nmcli examples. nmcli cheatsheet in CentOS/RHEL 7/8. nmcli command exmaples. nmcli con reload. nmcli help. add ethernet connection using nmcli. nmclic command examples cheatsheet in linux. add bond connection using nmcli in linux. add and configure network teaming using nmcli. nmcli command cheatsheet. configure networkmanager using nmcli. nmcli examples. nmclic command examples cheatsheet. exit an existing connection with nmcli. nmcli command examples. nmcli enable dhcp. man nmcli examples. nmcli rename connection. nmcli remove static ipv4 address. nmcle cheat sheet. nmcli remove dns

Understanding nmcli

  • nmcli is a command-line tool for controlling NetworkManager and reporting network status.
  • It can be utilised as a replacement for nm-applet or other graphical clients. nmcli is used to create, display, edit, delete, activate, and deactivate network connections, as well as control and display network device status.
  • Connections are stored in configuration files
  • The NetworkManager service must be running to manage these files

Compare nm-settings with ifcfg-* directives (IPv4)

nmcli con mod ifcfg-* file Effect
ipv4.method manual BOOTPROTO=none IPv4 address configured statically
ipv4.method auto BOOTPROTO=dhcp Will look for configuration settings from a DHCPv4 server
ipv4.address "" IPADDR=
Set static IPv4 address, network prefix
ipv4.gateway GATEWAY= Set IPv4 Gateway
ipv4.dns DNS1= Modify /etc/resolv.conf to use this nameserver
ipv4.dns-search example.com DOMAIN=example.com Modify /etc/resolv.conf to use this domain in the search directive
ipv4.ignore-auto-dns true PEERDNS=no Ignore DNS Server information from the DHCP Server
connection.autoconnect yes ONBOOT=yes Automatically activate this connection on boot
connection.id eth0 NAME=eth0 The name of this connection
connection.interface-name eth0 DEVICE=eth0 The connection is bound to the network interface with this name
802-3-ethernet.mac-address 08:00:27:4b:7a:80 HWADDR=08:00:27:4b:7a:80 The connection is bound to the network interface with this MAC Address
ipv4.never-default no DEFROUTE=yes Never use provided interface’s gateway as default gateway

Compare nm-settings with ifcfg-* directives (IPv6)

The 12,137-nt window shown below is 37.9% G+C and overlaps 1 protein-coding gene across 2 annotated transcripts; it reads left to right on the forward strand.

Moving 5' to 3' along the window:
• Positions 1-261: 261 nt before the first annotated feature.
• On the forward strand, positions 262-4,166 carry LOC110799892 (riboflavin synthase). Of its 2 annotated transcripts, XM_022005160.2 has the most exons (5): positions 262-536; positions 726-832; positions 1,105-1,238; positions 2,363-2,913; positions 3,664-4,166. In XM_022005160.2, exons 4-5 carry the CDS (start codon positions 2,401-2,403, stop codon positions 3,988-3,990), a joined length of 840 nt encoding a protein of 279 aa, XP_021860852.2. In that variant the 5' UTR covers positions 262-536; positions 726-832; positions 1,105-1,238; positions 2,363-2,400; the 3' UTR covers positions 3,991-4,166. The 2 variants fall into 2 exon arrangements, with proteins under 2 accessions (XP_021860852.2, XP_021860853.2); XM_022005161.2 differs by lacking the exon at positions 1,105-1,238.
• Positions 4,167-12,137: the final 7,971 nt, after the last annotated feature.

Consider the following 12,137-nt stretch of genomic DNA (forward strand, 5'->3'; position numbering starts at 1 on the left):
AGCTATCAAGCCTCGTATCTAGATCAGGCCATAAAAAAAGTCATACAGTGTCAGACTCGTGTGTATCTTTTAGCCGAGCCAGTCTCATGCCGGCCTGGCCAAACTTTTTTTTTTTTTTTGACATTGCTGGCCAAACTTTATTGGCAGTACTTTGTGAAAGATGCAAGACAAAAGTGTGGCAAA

nmcli con mod ifcfg-* file Effect
ipv6.method manual IPV6_AUTOCONF=no IPv6 is configured statically
ipv6.method auto IPV6_AUTOCONF=yes Will configure network settings using SLAAC from router advertisements.
ipv6.method dhcp IPV6_AUTOCONF=no
Will configure network settings by using DHCPv6, but not SLAAC
ipv6 . addresses
"2001:db8::a/64 2001:db8::1"
Sets static IPv6 Address and Gateway
ipv6.dns . . . DNS0=. . . Modify /etc/resolv.conf to use this nameserver
ipv6.dns-search example.com DOMAIN=example.com Modify /etc/resolv.conf to use to use this domain in the search directive
ipv6.ignore-auto-dns true IPV6_PEERDNS=no Ignore DNS server information from the DHCP server
connection.autoconnect yes ONBOOT=YES Automatically activates the connection at boot
connection.id eth0 NAME=eth0 The name of this connection
connection.interface-name eth0 DEVICE=eth0 The connection is bound to this network interface with this name
802-3-ethernet.mac-address . . . HWADDR=. . . The connection is bound to the network interface with this MAC Address

Brief list of nmcli commands syntax

Command Purpose
nmcli dev status Show the Network Manager status of all network interfaces
nmcli con show List all connections
nmcli con show name List the current settings for the connection name
nmcli con add con-name name .. Add a new connection named name
nmcli con mod name .. Modify the connection name
nmcli con reload Tell networkManager to reread the configuration files (useful after they have been edited by hand)
nmcli con up name Activate the connection name
nmcli dev dis dev Deactivate and disconnect the current connection on the network interface dev
nmcli con del name Delete the connection name and its configuration file

nmcli command examples (cheatsheet)

Below are some of the chosen nmcli command examples

1. Check if NetworkManager is running

You can use below command to check if NetworkManager is running or not